(Official Website interview, 14 February 2012)

"Writing prose is absolute torture for me. I spend longer on the programme note for a play I’ve written in quarter of the time!"
(BBC Radio Leeds, 29 June 2012)

“I think the thing that has surprised me most (and I know this may sound, if taken in the wrong way, to be falsely modest) is the success of the plays over the years. People come up to me these days and say thank you, not for a single individual play but thank you for the whole shooting match, dating back years sometimes. The plays have obviously chimed with them on a very personal level and it gives me a very warm feeling to know that they have responded in this way.”
(The Press, 13 July 2012)

"My mother never mentioned I was illegitimate. I thought, this is rather fine, it's rather romantic really."
(The Independent, 2 September 2012)

"I'm such a control freak the only time I enjoy a party is when I give it."
(The Independent, 2 September 2012)

"I need the challenge of the new idea: the one person I'm terrified of is myself because there's a limited number of characters you can write, and a limited amount of dialogue you can write, without absolutely becoming incessantly repetitive. The only way forward is a new idea."
(The Independent, 2 September 2012)

"My interests today remain very much as they were when I started. To write entertaining plays which bring in large audiences."

"I was a passionate reader of science fiction when I was a lad. I loved the premise of good science fiction which is to take a logical trend and to take and extend it to a possible conclusion."

"The more I've written, the more I've become aware that I’m writing for a particular musical instrument which is the human being, the actor. Once I acknowledged I was scoring for the actor and writing for a three dimensional living breathing instrument. I then became interested in exploiting what their potential is physically and emotionally. In the silences they leave, it’s sometimes quite tricky to encourage actors to be silent, as they don’t really trust it at least not initially. But once they sense it’s a tight-rope towards another moment."

"Most writers will tell you the most difficult moment in any literary work is waiting for the initial idea. It’s probably the same with any art form."

"I've been very fortunate in that I've rarely experienced writer's block except for extremely brief periods like the time I had the stroke a year or two back. Paradoxically, the only thing you can do to get over it is to write through it. Writing anything. Poetry, prose, programme notes, just don't lose the habit of writing. And don't expect every time you sit down to write to produce a grand magnum opus. Nobody does that, not even Shakespeare!"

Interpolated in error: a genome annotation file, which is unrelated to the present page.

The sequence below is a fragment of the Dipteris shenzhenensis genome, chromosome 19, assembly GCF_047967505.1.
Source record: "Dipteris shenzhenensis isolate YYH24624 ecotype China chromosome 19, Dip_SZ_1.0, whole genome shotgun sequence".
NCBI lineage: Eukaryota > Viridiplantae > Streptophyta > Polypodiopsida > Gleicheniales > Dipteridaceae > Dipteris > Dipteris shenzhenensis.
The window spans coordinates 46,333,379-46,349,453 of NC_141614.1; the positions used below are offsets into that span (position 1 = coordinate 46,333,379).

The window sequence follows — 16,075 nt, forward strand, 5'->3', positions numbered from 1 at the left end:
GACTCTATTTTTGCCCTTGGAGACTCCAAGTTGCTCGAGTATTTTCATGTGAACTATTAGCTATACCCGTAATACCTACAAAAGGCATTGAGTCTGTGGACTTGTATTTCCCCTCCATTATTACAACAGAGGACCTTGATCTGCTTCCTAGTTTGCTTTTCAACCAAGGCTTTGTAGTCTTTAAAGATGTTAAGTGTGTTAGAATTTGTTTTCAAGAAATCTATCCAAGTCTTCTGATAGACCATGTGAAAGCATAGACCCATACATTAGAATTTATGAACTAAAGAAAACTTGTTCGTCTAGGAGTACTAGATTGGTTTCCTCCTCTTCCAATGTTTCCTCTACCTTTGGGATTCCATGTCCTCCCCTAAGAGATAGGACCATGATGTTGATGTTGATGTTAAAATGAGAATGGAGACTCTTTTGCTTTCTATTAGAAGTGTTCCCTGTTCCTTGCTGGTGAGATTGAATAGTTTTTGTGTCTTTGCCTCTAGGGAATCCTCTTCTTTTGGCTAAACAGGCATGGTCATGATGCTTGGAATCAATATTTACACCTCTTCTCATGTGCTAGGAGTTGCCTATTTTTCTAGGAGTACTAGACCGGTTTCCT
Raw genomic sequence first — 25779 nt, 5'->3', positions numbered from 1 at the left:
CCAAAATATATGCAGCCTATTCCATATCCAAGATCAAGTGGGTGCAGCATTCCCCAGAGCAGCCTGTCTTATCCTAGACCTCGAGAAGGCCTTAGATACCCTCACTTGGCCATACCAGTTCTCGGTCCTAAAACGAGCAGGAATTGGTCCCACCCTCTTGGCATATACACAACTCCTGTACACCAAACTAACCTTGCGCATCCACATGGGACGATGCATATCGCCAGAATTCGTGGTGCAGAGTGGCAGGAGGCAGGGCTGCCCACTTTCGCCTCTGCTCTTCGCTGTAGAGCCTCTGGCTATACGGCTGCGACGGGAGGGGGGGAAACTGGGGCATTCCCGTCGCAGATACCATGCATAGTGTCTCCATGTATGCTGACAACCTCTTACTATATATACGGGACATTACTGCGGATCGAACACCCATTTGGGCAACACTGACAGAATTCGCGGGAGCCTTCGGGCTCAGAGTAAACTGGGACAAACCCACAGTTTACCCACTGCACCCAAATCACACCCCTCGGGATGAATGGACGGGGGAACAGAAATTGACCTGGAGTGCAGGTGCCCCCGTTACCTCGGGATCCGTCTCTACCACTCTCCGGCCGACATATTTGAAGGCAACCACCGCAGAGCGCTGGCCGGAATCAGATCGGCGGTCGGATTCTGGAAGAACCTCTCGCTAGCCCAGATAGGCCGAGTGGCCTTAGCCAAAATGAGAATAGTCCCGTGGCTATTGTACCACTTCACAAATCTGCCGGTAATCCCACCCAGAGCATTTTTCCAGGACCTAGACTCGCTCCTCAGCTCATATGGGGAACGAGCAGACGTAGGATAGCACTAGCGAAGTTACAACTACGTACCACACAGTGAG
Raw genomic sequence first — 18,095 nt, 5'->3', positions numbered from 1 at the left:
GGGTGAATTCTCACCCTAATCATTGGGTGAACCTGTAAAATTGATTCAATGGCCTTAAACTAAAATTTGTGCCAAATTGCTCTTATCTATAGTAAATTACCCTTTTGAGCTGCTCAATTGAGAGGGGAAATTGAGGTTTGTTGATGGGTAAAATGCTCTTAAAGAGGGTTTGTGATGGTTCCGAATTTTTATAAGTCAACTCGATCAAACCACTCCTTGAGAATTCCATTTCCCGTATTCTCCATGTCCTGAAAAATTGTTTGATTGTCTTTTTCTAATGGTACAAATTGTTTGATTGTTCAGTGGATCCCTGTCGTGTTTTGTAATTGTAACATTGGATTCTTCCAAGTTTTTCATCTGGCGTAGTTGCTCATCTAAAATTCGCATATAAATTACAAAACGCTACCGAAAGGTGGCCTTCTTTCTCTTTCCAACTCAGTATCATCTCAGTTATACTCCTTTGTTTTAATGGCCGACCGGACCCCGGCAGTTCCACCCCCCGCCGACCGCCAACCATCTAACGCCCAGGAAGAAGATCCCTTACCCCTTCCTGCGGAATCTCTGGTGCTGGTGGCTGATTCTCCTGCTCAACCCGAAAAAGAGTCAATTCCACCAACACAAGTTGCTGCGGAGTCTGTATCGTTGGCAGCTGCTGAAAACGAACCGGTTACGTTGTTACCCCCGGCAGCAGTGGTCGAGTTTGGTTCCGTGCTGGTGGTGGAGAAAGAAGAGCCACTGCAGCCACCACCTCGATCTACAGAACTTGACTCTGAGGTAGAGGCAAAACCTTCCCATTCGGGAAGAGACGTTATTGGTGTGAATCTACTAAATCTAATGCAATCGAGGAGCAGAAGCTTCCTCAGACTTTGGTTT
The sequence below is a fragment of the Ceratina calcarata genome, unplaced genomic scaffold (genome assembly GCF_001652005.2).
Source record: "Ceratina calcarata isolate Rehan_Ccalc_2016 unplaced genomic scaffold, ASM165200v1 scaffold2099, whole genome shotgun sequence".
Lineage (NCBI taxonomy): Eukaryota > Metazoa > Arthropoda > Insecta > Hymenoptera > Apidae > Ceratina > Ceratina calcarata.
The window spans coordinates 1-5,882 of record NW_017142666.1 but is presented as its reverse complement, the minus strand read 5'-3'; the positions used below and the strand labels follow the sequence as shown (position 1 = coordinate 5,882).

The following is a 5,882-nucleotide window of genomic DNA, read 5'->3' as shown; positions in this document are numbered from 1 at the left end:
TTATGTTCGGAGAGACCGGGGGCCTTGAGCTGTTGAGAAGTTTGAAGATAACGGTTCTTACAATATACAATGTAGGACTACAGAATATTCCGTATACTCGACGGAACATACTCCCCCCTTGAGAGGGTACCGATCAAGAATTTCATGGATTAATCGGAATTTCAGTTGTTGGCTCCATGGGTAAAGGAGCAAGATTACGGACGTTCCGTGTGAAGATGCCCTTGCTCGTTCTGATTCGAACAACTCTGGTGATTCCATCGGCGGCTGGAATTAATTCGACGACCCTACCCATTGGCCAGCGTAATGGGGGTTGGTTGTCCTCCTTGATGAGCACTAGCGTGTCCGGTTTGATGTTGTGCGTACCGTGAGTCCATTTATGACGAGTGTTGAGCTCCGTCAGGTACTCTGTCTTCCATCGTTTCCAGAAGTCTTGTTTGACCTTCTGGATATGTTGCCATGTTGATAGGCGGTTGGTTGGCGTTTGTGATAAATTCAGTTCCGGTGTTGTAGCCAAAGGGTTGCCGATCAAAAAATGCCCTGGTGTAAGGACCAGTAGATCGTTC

"I have always concentrated throughout my life on what I term Basic Theatre. Defined by
Stephen Joseph as, at heart, being a live meeting between two groups of people - the actors and audience; the one there to tell a story, the other to listen and react to it. The other trimmings, design, direction, lighting, sound, costume and props are options available to support, enhance and enrich this story-telling ritual, but never, never should they attempt to overshadow or obscure it."

"The Cultural Olympiad promised us an awful lot, but have come up with zilch so we’re very proud to be part of that and financing the Cultural Olympiad." *

This refers to the London 2012 Festival which accompanied the 2012 London Olympics. It was initially suggested that arts venues around the country might receive funding to participate in the festival. What actually happened was the majority of events were existing events which received a London 2012 label with no support or funding from the festival itself.
All research for this page by Simon Murgatroyd and copyright of Haydonning Ltd. Please do not reproduce without permission of the copyright holder.